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Arizona may become the second state, after Utah, to recognize gold and silver as legal tender authorized for payments of debts and taxes.
The Arizona Senate voted Thursday to approve SB 1439 which allows businesses and the state government to accept payments in gold or silver.
The Legal Tender bill specifies that legal tender in Arizona consists of all of the following:
1. Legal Tender authorized by Congress.
2. Specie (containing gold or silver) coin issued at any time by the U.S. government.
Currently all debts and taxes in Arizona and the rest of the United States are either paid with Federal Reserve Notes (dollars) which were authorized as legal tender by Congress, or with coins issued by the U.S. Treasury — very few of which have gold or silver in them.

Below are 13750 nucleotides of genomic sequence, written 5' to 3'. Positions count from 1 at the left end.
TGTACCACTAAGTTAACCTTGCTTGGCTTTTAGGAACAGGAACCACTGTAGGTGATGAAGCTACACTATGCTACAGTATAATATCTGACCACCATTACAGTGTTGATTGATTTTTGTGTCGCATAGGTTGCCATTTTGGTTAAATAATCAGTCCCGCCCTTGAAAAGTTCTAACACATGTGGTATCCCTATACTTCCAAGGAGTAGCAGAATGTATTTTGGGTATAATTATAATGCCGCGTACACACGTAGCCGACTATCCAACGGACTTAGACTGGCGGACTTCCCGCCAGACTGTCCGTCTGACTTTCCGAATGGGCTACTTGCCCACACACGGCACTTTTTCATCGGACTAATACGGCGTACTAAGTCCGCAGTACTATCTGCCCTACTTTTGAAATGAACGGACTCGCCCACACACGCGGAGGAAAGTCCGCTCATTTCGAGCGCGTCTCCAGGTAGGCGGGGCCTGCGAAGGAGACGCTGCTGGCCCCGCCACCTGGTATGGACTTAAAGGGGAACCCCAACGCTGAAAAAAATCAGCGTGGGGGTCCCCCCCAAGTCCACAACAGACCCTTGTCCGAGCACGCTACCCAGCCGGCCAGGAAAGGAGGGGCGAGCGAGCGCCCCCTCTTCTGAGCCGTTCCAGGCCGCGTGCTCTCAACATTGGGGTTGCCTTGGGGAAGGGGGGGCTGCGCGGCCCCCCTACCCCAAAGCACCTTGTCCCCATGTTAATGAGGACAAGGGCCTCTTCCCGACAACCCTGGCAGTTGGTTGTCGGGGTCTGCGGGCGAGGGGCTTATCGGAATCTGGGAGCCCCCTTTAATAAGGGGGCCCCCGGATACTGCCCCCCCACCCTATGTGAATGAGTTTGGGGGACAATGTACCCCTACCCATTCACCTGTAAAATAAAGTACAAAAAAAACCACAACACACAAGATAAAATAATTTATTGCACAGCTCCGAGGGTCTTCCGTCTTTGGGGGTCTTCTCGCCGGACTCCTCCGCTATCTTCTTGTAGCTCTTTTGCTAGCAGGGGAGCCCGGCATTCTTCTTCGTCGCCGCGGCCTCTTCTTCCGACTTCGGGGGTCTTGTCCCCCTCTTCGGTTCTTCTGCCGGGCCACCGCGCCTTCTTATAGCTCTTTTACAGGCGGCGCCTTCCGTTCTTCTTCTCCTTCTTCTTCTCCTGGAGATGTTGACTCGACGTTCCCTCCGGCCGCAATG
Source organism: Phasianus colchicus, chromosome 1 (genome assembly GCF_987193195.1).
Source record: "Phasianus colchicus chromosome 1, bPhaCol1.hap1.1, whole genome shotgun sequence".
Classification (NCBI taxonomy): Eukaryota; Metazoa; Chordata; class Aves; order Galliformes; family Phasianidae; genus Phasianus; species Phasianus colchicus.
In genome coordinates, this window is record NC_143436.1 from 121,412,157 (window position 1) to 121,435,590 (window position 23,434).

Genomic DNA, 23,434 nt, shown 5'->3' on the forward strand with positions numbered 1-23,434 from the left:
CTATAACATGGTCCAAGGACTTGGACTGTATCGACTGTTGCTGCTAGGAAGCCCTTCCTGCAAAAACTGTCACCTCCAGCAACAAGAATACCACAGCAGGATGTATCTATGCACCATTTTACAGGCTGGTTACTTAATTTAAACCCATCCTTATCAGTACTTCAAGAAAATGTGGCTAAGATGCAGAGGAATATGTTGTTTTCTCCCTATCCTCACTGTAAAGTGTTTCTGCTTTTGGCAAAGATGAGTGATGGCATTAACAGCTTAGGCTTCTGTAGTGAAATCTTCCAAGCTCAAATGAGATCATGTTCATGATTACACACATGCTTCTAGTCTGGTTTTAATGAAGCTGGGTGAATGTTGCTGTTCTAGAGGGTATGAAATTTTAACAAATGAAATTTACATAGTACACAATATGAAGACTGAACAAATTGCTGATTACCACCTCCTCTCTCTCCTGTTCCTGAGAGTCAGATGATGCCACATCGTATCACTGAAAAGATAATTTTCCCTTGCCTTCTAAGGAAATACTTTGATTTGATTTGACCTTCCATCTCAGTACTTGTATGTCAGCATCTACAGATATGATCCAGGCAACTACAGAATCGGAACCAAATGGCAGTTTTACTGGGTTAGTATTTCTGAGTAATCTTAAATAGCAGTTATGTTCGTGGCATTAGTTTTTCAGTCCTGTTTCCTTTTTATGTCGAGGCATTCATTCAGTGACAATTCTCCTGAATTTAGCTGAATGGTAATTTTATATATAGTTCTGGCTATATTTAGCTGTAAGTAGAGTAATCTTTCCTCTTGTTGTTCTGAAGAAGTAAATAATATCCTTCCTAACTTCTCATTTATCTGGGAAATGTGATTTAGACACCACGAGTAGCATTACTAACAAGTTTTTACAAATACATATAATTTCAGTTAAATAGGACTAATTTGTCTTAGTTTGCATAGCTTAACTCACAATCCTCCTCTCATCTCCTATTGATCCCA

Although Article 1, Section 10 of the United States Constitution states that no state shall coin money; the same section stipulates that no state shall make anything but gold and silver coin a tender in payment of debts. In that regard the sponsors of bill feel that it will simply respect the use of gold and silver as per the Constitution without “coining” its own money.
The law also exempts taxing the exchange of gold and silver into any other currency, and states that gold and silver as legal tender would not be “subject to tax or regulation as property other than money.”
S.B. 1439 is legislation modeled after Utah’s which was the first to pass and be signed into law. Several other states have introduced similar measures motivated by the dollar instability caused by the Federal Reserve’s recent monetary policies.
Gold and silver have historically held their value compared to unstable dollars. The value of the U.S. dollar has plummeted 98% against gold in the last 100 years since the Federal Reserve took over as the U.S. central bank in 1913.
As the Federal Reserve continues debase the currency through persistent quantitative easing, many more states may be looking to cushion themselves against further declines by legalizing competing currencies like gold and silver in the near future.
Arizona’s S.B. 1439 must still pass in the State House and be signed by Governor Jan Brewer before becoming law.
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